By Nathan Morley
A BRAND new local airline could be flying within weeks, if operational permits are rubber stamped by the government.
TUS Airways is hoping to take off on December 1st, launching short-hop routes overlooked or ignored by the big regional carriers.
Barely eight months old, TUS – an acronym for ‘The Ultimate Schedule’ – appears to be the most ambitious start-up in local aviation in years.
In an exclusive interview with the Sunday Mail, Michael Amprikidis, Head of Operations Support and deputy manager of TUS outlined the plans for the new venture.
“This is an entirely different operation,” Amprikidis said.
“We have hired the best crew, pilots and ground personnel – they all have a lot of years of experience. This is a brand new concept of a turbo-prop airline operating in Cyprus.”
Their strategy is to pull in business and leisure travellers looking for frequent departures to regional destinations including Beirut, Tel Aviv, Haifa, Rhodes, Kos, Eilat, Samos and Karpathos.
The airline plans to serve 12 destinations in winter and 16 during the summer months.
Most of their flights will operate around peak rush hours between 7am and 7pm to keep connection times tight for business travellers.
For the past few weeks their slim, white-painted passenger plane, smaller than the familiar commercial airliners, has been roaring off the runway at Larnaca on a series of trial runs and demo flights.
The very efficient, twin-engined SAAB 340 turboprop can hold 34 passengers and operate medium-range journeys. Amprikidis says simplicity, safety and speed are the key components to the project – with no-fuss quick check-in, e-ticketing and no lengthy queues.
In less than an hour, the SAAB can touch down at Tel Aviv, load another batch of passengers, and whistle back to Larnaca.
“We are counting on this high frequency; the time from check-in to boarding will be a very short period of time. And of course, all of our destinations are regional, so one to one and a half hours flying time away. It is this factor that enables us to perform a high-frequency schedule and to serve some destinations two to four times a day,” he says.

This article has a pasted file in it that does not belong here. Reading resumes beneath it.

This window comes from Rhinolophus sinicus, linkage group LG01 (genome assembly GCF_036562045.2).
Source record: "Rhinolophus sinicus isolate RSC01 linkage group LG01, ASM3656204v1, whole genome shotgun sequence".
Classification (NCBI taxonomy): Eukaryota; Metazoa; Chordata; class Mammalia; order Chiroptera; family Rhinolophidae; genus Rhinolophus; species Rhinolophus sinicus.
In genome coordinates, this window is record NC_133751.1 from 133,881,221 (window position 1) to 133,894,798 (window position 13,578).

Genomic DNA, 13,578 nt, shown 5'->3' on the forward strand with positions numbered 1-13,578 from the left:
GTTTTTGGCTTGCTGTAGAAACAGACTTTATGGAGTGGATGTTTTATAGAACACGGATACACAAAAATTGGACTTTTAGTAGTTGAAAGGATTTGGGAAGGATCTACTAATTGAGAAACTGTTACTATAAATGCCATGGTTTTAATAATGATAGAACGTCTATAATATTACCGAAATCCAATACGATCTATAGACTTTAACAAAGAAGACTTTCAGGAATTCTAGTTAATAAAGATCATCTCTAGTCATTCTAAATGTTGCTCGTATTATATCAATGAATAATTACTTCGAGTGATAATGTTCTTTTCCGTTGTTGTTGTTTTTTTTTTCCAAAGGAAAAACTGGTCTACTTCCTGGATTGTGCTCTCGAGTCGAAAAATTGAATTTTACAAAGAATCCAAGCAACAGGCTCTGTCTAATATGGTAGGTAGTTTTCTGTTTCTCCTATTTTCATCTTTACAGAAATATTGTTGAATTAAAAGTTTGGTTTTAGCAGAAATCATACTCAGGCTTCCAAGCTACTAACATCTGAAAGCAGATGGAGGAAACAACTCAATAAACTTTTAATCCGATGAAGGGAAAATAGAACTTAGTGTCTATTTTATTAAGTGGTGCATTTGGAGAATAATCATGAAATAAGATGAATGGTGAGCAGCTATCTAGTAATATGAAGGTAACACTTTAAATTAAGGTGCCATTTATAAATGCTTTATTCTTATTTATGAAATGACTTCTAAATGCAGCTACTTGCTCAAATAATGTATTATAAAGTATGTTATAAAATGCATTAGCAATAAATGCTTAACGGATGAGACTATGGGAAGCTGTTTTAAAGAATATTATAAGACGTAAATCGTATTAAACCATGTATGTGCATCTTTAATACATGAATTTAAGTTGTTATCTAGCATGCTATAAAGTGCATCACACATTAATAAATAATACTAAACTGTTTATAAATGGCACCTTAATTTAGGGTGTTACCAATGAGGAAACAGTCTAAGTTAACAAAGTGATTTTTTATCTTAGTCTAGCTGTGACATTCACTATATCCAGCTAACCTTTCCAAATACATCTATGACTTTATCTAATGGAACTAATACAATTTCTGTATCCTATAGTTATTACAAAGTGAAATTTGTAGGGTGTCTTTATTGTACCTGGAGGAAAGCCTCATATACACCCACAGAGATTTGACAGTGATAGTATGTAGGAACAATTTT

The idea is to offer competitive fares on a busy schedule of regional routes, while gradually adding new destinations, and with bilateral and business relations between Cyprus and neighbouring countries flourishing the airline hopes to have a customer base ready to fly.
“We didn’t have any particular problem in setting up this airline; the difference was that it is a private company, so you have to take care of the commercial aspects before you do anything.”
In early October TUS was granted an air operator certificate from the department of civil aviation, with its commercial air transport licence still pending.
In an interview last week, Transport Minister Marios Demetriades sounded enthusiastic about the project.
“As the government, we are working hard with all agencies like the Cyprus Tourism Organisation to bring as many planes as we can to Cyprus so we obviously approve such a move. The new airline also gives more options to people in Cyprus wanting to fly out,” Demetriades said.
As it stands, prices for a one-way ticket will range from €69 to €169, depending on destination.
Most of the staff, including Amprikidis, are former employees of the now-defunct Cyprus Airways, which ceased operations in January. The national carrier shut down after an EU decision it must repay over €65m in illegal state aid.
Despite the complexities of getting an airline off the ground, TUS has a full team of pilots, flight attendants and ground operations staff.
Gabriel Helen, one of the team of four flight attendants, says TUS will offer a simple but stylish on-board experience.
“The best thing about these aircraft is the flight, you can see the whole journey,” says Helen, explaining that the plane flies at around 20,000 ft, rather than the usual altitudes above 33,000 ft.
Pilots David Carlsson and Martin Andersson both relocated to Cyprus from Sweden, where they had been piloting aircraft on northern European and Scandinavia routes.
“It’s a challenge, it’s exciting,” says Carlson, who is confident of success. “We have been determined to make this happen.”
Amprikidis said that Europeans own the majority of the company’s stock adding that “there are also American investors”.
“The major shareholder is European and there are also other American investors as well. The funding of the company is primarily from these private investors. The aircraft, the personnel need a big financial backup, and fortunately the investors are very enthusiastic about this whole project and the concept of a Cyprus-based airline.”
The company hopes their planes will soon become a familiar sight on local runways, with plans for rapid expansion over the next 12 months.
“We will eventually, before the end of next year, have eight aircraft. Two of them will be 50 seater SAAB-2000s; these are very fast, flying at almost the speed of a jet. Taking in to account the short boarding, trips will actually be shorter than that of a jet,” Amprikidis added.